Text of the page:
Spider-Man: No Way Home Writers Explain How They Avoided ‘Lazy Fan Service’

By Jennifer McDonough Posted:
Spider Man No Way Home Fan Service

Marvel Studios' Spider-Man: No Way Home has officially swung into theaters, and with it brings a boatload of praise from critics and audiences alike. The film sees young Peter Parker on the cusp of entering college with his friends, but when his secret identity as Spider-Man is outed to the globe, his life becomes even more of a mess than usual.

Peter goes to Master of the Mystic Arts, Doctor Strange and asks him if there's a way to reverse his misfortune. That's when all hell truly breaks loose.

Warning: Spoilers for Spider-Man: No Way Home follow.

Strange casts a spell to make everyone on Earth forget that Spider-Man is Peter Parker, but the Web-Slinger botches the proceedings, bringing in a motley crew of villains from past incarnations of the Spider-Man film franchise (Like Alfred Molina's Doc Ock and Jamie Foxx's Electro). The hex-gone-haywire also pulls in Tobey Maguire and Andrew Garfield's cinematic Spider-Man from movies' past.

The No Way Home Writers On Fan Service

Spider-Man No Way Home Villains

Spider-Man: No Way Home writers, Erik Sommers and Chris McKenna were interviewed by Discussing Film and Sommers said "it [was] a balancing act" adding in callbacks and references from the Marc Webb and Sam Raimi-directed Spider-Man movies into this film to avoid "lazy fan service for its own sake:"

"I mean, it’s a balancing act because we love those previous movies, the Sam Raimi and Marc Webb ones, and we want to pay homage to them and make the fans happy. But you don’t want to just do lazy fan service for its own sake because it’ll ring false at some point. It’s a balancing act and at every point, again, you have to be thinking about the story. So if you really want to hear this villain say the line that he said in that other movie, you can’t let that drive you in terms of finding a moment for that. If you just go looking for that and you spend all this time, you’re going to end up writing some scene that maybe doesn’t even need to be in the movie."

He revealed the emphasis that must be placed on Tom Holland's Peter Parker as well as the idea that old lines and callbacks needed to feel like they were organic:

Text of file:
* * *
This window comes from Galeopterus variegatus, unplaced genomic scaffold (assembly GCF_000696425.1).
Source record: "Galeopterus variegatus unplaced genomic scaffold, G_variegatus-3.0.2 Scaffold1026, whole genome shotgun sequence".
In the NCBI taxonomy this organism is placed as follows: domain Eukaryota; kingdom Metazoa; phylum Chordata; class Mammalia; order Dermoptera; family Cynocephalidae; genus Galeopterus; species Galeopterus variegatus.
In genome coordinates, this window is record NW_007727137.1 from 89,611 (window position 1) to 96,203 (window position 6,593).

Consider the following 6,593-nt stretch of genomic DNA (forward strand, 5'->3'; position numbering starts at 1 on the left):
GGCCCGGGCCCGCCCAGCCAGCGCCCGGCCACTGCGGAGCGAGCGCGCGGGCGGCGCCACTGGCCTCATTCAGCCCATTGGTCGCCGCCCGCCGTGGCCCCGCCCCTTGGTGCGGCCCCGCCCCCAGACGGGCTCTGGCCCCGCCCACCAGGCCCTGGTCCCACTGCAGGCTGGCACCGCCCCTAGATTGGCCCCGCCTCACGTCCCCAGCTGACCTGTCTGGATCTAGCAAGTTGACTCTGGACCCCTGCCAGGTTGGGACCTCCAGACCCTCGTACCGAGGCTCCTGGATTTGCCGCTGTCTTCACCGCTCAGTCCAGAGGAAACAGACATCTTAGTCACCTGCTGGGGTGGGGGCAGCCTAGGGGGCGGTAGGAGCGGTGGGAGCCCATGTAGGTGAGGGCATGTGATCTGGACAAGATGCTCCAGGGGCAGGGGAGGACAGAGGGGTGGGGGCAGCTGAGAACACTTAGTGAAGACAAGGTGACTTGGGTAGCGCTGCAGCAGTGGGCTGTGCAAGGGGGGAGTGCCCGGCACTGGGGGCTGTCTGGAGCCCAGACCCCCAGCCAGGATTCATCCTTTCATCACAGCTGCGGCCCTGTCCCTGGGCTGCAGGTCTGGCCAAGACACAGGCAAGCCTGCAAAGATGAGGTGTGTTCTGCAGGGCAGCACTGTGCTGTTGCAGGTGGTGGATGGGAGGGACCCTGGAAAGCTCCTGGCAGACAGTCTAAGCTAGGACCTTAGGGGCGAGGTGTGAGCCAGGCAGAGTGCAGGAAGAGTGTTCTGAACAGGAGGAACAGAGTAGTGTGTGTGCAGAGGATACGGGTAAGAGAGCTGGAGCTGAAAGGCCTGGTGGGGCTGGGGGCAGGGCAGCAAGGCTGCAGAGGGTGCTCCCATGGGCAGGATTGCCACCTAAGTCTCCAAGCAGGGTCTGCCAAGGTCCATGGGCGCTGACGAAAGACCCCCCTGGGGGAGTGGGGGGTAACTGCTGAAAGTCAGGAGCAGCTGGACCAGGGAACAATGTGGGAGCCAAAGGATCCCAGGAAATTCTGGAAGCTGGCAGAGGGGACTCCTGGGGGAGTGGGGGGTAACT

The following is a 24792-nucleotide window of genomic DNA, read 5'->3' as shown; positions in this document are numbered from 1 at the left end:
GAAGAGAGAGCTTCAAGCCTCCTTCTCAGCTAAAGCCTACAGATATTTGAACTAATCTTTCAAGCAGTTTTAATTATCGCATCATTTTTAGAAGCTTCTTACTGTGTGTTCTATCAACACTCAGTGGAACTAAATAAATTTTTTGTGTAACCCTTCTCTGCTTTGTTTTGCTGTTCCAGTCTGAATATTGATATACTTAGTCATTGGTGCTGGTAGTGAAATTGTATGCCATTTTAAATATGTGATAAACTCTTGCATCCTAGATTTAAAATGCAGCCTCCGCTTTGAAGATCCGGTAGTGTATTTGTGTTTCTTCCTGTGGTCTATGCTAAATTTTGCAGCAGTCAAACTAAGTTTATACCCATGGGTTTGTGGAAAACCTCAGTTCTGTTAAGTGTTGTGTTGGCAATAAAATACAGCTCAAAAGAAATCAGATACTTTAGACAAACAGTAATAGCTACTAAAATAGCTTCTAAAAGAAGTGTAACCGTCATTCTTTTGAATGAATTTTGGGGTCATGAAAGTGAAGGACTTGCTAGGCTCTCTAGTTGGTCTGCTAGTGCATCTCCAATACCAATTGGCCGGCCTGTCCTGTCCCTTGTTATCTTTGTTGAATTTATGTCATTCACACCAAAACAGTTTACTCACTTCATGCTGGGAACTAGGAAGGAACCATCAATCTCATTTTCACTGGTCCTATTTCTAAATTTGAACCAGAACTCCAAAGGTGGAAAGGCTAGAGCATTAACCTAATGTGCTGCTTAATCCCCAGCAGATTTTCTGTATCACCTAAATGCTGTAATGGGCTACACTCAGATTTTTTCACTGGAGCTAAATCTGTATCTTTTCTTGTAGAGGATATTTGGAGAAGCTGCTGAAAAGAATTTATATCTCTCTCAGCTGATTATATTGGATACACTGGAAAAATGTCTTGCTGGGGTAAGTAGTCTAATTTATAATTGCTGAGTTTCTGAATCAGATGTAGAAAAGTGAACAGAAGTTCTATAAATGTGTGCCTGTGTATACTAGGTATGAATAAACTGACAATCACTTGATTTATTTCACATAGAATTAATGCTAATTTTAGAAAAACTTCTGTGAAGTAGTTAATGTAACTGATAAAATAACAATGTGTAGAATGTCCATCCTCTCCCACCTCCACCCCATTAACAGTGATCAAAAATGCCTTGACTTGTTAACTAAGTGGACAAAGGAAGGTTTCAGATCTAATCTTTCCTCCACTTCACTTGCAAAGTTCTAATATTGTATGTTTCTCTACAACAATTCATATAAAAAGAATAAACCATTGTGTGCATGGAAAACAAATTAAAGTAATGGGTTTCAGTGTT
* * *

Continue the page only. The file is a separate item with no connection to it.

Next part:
"You just have to keep focused on telling Peter Parker’s story, and then hope that you find opportunities for those moments in there. We were working with a lot of smart and talented people, and just poring over these moments again and again, crafting things and trying to find those moments where we could include that kind of stuff in a way that felt like it was organic. We weren’t just doing it for its own sake."

Think Of It As A Spider-Homage

With such an assortment of iconic and recognizable friends and foes, it might have been easy to constantly work references to the older Spidey films into the script. And while there are obviously plenty of those in No Way Home, they're mostly all incorporated organically. Mostly.

At one point in the film, Willem Defoe's Norman Osborn drops the much-memed, "I'm something of a scientist myself" line, and while it's appropriately used within the context of the scene, some might argue that id doesn't entirely gel.

The same goes for Doc Ock's "The power of the sun, in the palm of my hand" when he claws a Stark Industries arc reactor off of Electro with one of his tentacles. It was a line used in 2004's Spider-Man 2 when Otto powers up his fusion machine.

It's quite cool though for longtime fans of these movies to hear lines like that again, presented in updated and new ways, so perhaps that's the trade-off. After all, it's all about pleasing the crowd.

Marvel Studios' Spider-Man: No Way Home is now playing in many markets the world over.

- In This Article: Spider-Man: No Way Home
Release Date
December 17, 2021
- About The Author: Jennifer McDonough
Jennifer McDonough has been a writer at The Direct since its 2020 launch. She is responsible for the creation of news articles and features. She also has a particular affinity for action figures and merchandise, which she revels in discussing in the articles she writes, when the situation calls for it.